Holy Well (destroyed): OS Grid Reference – TA 026 223
Archaeology & History
This curiously-named, lost holy well was to be found somewhere between the old terrace at West Field and the old road of West Acridge, but even when Henry Ball (1856) wrote about it, the site had passed into history. He told that,
“In the old enclosures to the west of the town was a spring of clear water called St. Trunnion’s well, and in a field in the West Acridge a very old thorn tree called St, Trunnion’s tree, which was standing in 1736; but who St. Trunnion was is not known…”
The close proximity of the tree with the well is highly likely. Throughout the British Isles there are many relationships where sacred trees and wells of the same name are next to each other and we have little reason to doubt this was the case here. However, unless local historians can uncover some old field-name maps, the exact location of the site seems to have been lost. It was named as St Tronians in 1665; with his sacred tree mentioned in early enclosure awards dated 1681 and 1697 respectively.
The enigmatic saint ‘Trunnion’ is thought to derive, not from some old hermit or heathen holy dood, but from the corruption of an early word: “a perversion of Trin-union or Tri-union, used as an asservation or oath”; although another option cited by Cameron (1991) is that it derives from “trinune, trin-une, referring to the Trinity”—which would explain the sanctification of the waters.
Holy Well (destroyed): OS Grid Reference – TA 032 222
Archaeology & History
Not far from the middle of this small town there lived, many centuries ago, a sacred spring of water dedicated to St. Catharine. Described in local field-names from 1697 (as St. Catherin’s Well), all trace of it has long since vanished. Indeed, even when Henry Ball (1856) wrote about it, local knowledge of it had already fallen into obscurity. He could merely tell us that,
“At the end of Newport, in what was called “the Colony,” was St. Catharine’s Well, and the road from thence to Finkle lane was named Catharine street.”
St Catharine’s festival date—known as Cattern Day in some parts of England—is November 25.
We don’t know for certain the precise whereabouts of this long lost healing well, but it would seem to be the one highlighted here (right) on the 1855 OS-map. However, I think it equally possible that the small unnamed building, roughly halfway between the highlighted ‘Well’ and Spring Cottage, where the walling meets, could be the site in question. It’s one or the other!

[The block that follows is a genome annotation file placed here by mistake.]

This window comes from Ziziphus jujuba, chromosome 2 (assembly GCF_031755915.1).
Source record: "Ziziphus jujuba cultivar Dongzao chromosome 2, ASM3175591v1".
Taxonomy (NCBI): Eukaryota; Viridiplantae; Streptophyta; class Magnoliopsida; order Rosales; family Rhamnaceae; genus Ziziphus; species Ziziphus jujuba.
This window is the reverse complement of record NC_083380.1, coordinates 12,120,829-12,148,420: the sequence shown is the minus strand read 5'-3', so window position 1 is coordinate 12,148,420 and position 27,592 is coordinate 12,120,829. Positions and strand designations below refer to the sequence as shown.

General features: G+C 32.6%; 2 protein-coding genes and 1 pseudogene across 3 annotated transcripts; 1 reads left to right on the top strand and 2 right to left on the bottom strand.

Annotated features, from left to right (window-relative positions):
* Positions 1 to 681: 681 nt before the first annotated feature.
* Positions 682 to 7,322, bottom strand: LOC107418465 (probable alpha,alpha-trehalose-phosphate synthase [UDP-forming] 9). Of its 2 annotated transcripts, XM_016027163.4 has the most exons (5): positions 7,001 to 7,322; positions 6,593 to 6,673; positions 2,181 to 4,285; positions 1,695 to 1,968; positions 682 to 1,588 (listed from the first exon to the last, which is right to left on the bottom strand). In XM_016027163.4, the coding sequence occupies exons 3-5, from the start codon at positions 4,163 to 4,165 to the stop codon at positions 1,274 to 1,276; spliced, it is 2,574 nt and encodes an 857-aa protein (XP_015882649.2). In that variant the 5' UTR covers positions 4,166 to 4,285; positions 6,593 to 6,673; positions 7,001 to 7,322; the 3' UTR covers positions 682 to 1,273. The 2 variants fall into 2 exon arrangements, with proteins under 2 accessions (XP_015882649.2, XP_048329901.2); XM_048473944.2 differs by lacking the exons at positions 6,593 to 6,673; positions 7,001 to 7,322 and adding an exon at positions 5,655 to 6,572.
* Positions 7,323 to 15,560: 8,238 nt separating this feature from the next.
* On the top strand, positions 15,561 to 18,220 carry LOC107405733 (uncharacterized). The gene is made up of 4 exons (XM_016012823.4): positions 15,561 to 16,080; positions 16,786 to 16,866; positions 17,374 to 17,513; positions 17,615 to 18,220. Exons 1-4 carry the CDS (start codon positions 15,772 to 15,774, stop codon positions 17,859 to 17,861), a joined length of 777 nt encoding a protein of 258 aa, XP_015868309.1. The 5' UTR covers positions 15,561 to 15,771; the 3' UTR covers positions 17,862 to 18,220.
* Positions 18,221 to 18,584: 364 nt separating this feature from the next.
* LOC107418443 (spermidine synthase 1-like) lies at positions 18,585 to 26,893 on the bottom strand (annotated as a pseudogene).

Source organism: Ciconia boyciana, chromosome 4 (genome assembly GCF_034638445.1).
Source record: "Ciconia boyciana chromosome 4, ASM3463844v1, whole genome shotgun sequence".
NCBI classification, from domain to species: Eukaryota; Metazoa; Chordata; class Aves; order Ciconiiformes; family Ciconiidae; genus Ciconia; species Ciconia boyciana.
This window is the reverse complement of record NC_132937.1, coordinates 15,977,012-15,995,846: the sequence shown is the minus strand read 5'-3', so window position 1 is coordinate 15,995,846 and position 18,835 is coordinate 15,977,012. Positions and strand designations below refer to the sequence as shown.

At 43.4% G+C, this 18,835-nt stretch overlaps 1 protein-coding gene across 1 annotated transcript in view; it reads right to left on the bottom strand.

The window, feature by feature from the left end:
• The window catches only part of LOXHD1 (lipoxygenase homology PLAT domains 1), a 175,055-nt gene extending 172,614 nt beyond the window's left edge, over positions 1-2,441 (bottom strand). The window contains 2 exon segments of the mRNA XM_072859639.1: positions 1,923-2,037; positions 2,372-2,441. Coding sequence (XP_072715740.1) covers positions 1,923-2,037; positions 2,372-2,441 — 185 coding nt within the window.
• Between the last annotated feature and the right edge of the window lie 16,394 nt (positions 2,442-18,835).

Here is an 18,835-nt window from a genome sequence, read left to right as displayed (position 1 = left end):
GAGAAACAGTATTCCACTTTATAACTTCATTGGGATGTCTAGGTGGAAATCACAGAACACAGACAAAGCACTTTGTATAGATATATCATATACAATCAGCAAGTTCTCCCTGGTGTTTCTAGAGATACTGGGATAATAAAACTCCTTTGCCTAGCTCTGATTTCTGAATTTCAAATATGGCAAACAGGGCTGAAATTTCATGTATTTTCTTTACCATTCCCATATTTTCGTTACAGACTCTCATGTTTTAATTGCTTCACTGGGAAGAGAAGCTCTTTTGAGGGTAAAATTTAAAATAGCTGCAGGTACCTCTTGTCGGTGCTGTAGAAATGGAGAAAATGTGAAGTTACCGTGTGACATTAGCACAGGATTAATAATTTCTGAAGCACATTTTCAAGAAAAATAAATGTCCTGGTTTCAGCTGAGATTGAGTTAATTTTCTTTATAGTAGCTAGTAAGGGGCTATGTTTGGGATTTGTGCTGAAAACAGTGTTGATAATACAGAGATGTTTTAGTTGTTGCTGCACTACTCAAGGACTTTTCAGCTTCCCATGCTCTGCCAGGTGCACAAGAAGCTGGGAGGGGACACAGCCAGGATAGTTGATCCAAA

When Thomas Blashill (1896) wrote of the Blind Well in his standard history work of the area, memory of it was already falling away. In discussing where local people could wash and look after their health, he told that
“There was one place in the parish where washing seems to have been practised as a curative measure. Down in the East Field, near to Spring Cottage Farm, was the Blindwell, to which the people had access. If they used its waters freely when suffering from sore eyes, their faith would probably be rewarded.”
This long lost wayside cross was described in various local records from 1621 upwards. In the definitive place-name survey of this area, Kenneth Cameron (1991) told us that this was,
“A medieval cross dedicated to St James, situated at the point where the Thornton and Burnham roads meet… Mr R. Newton comments, “said to have replaced a wayside shrine. The foundations of the shrine were exposed when the Home Guard dug a defensive trench there at the beginning of the last war. Foundations destroyed by a bomb.””
Cameron, Kenneth, The Place-Names of Lincolnshire – volume 2, EPNS: Nottingham 1991.
Stone Circle (destroyed): OS Grid Reference – SE 748 282?
Archaeology & History
I’ve looked and looked for info on this seemingly lost site, but have found very little. It lent its name to the very woodland within, or on whose edges, it could once be found. First described as early as 1284 in the ‘Calendar of Patent Rolls’ – where is appeared as ‘Ringestainhirst‘ – and then in the Testamenta Eboracensia in 1391, it is mentioned several other times before falling into nothing but literary memory in the middle of the 19th century.
We don’t know for sure where the circle was located, though one Latin reference describes it in proximity to a hermitage once known as St. Mary Magdalen’s Chapel at Howden: “heremitae de Ryngstanhyrste.” The site would likely have been on the highest point in the locality, which may put it where the great church now stands, or perhaps on the more northern and western outskirts of the township. Are there any Howden historians reading this who might be able to throw a bit more light on the issue?
The great place-name authority A.H. Smith (1937) thought that the Ringstone Hurst (woodland) at Howden got its name from a “wood near the circular stone”; but modern etymologists would place a much greater likelihood that the woodland owed its name to the now lost stone circle that was once in this locality.
Raine, James (ed.), Testamenta Eboracensia; or, Wills Registered at York, J.B. Nichols: London 1836.
Smith, A.H., The Place-Names of the East Riding of Yorkshire, Cambridge University Press 1937.